I’m back from my self-imposed work exile! Phew. I survived, but that was something else. And the truth is I’ve missed you all. I have no idea what’s been going on, but now I’ll have much more time to find out. So hello everybody!
Thanks to Dylan, who wants to visit the dog park next to the salt marsh at regular intervals, I have some news to tell. But since you asked, I’ll first need to explain how the “dog stabilizer” works.
See, when we walk past Mama Sandy’s nest, I stop. Then I say “hi Mama”, and Dylan stops too. Unless a squirrel happens to be in the vicinity. If everything is good this far, I’ll check the settings and raise my camera. I say “wait for mama”. Dylan sits down and I can grab my camera with both hands while his leash is around my elbow. Performed like this, the “dog stabilizer” works about half of the time now. And we’re getting better. Like the other evening around sunset time when Miss Rosa was visiting the salt marsh.
That same evening we spotted the “Mayor” again, for the first time in a few weeks. I have a feeling he had some family affairs to take care of, such as feeding his young, on the bird island in the bay. It was lovely to see him again.
When walking back from the dog park we saw both Papa Stanley and Mama Sandy in the nest – and two little heads peeking out. Dinner was over, but Stanley had stayed for a while. Maybe for some parental discussions.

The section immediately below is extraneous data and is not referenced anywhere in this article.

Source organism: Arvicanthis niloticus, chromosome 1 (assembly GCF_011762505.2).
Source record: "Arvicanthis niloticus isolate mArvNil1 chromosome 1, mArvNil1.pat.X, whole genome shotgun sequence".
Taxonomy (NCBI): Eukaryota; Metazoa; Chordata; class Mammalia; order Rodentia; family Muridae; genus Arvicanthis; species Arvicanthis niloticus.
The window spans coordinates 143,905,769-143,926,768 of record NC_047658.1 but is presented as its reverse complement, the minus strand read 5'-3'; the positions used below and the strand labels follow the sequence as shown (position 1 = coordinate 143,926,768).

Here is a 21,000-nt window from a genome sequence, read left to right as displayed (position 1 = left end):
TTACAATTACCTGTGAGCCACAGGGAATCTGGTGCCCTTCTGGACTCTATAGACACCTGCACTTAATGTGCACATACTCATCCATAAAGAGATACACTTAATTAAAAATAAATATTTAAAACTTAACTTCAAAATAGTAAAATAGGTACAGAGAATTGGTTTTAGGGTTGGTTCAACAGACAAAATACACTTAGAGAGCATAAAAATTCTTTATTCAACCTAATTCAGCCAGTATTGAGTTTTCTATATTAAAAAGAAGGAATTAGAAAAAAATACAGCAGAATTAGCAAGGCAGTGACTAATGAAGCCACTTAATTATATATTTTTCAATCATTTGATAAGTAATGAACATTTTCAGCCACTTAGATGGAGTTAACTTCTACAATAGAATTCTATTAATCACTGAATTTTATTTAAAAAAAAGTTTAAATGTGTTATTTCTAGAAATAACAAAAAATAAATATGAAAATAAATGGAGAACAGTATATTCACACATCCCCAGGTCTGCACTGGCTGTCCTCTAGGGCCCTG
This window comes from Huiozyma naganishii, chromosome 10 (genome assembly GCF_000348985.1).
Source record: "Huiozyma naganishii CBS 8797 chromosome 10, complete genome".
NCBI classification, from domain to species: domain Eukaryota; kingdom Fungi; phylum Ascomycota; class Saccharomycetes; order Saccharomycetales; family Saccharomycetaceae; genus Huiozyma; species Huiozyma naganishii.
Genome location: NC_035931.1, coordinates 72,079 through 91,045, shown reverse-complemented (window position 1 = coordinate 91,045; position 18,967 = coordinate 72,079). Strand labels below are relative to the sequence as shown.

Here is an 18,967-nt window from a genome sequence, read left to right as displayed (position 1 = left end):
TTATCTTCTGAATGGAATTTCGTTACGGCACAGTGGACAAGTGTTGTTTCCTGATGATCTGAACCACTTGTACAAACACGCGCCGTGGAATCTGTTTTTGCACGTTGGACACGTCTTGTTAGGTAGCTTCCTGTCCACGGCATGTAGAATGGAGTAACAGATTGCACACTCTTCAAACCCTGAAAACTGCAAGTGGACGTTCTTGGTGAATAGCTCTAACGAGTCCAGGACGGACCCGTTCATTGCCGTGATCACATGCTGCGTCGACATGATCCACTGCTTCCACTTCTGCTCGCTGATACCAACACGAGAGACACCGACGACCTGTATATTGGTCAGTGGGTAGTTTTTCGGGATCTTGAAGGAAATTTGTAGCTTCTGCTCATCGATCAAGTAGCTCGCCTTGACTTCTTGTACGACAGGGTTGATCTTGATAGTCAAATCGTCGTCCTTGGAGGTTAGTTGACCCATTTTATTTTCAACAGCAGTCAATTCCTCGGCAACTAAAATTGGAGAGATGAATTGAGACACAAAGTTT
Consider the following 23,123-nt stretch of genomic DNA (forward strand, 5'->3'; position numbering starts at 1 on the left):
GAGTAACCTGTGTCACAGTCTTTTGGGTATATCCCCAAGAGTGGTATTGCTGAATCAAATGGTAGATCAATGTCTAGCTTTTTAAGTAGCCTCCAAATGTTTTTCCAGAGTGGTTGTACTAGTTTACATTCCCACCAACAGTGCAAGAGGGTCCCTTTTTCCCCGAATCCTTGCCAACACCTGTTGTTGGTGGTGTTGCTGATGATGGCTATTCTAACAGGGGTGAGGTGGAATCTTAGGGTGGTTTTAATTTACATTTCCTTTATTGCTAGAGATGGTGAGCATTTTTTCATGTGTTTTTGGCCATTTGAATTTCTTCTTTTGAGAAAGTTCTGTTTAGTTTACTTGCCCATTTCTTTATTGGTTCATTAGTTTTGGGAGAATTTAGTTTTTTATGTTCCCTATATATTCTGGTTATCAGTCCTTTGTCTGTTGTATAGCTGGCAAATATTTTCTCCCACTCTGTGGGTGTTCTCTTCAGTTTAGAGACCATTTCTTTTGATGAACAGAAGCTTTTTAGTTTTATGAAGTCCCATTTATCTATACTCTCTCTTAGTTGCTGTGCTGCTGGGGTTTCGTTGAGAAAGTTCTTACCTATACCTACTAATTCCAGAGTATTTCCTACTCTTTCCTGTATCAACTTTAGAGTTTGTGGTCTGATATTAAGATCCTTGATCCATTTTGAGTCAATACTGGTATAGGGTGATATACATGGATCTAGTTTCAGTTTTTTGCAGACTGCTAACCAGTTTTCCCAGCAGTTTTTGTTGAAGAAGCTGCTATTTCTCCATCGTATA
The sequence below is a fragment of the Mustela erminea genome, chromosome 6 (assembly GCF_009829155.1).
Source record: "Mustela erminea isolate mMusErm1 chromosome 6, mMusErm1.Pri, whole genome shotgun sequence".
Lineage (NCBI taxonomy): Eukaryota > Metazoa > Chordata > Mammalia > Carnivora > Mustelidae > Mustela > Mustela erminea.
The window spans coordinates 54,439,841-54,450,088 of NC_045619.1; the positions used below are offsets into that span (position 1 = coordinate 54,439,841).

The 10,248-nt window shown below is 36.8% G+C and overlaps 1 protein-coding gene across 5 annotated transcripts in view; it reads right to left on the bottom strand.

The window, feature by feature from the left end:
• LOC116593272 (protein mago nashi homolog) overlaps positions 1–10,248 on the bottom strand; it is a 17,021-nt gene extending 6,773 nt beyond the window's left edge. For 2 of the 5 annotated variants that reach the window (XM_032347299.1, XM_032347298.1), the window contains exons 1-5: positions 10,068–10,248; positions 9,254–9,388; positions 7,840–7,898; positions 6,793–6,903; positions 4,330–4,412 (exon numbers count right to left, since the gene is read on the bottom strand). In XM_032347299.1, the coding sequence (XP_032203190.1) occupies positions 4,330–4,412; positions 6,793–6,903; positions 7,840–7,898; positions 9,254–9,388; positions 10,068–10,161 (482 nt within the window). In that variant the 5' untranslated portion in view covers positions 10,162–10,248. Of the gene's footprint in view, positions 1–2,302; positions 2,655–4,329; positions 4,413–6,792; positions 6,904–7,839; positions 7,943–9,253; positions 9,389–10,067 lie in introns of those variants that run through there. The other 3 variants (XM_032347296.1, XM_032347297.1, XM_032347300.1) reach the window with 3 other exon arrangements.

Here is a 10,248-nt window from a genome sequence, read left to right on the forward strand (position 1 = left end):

This morning we slept late. I mean I did, and Dylan let me. He sat on the floor next to the bed when I opened my eyes quite a bit after 8 am. Luxurious feeling after many late nights with too little sleep.
The first thing on the day’s program, even before a cup of coffee, was a walk at the salt marsh. And who flies in if not the Reddish Egret. The Clown of the marsh.
But he was unusually calm at this relatively early hour. And I, of course, only had a few seconds of observation time. The “wait for mama” only works for so long.
The Osprey family had already enjoyed their breakfast. Only Sandy was visible from the ground. But when she started preening herself both chicks raised their heads. You can see how small the second chick is compared to the firstborn. But s/he is still hanging along, right under Sandy’s wing. The firstborn is already very curious about the world outside the nest and looked at us with great interest.
We also spotted another baby, a young Little Blue Heron. She was really tiny, about 9-10 inches tall from top to toe. And there was just a first hint of blue on her. But she was brave, exploring the salt marsh all on her own.
Just when we were leaving, we saw two other youngsters, Snowy Egrets. This one was really small too.
So that’s the latest. Tomorrow I will start experimenting with my new camera gear. It’s time to have some fun. Life is good.
I wish you all a great week and look forward to catching up. Asap.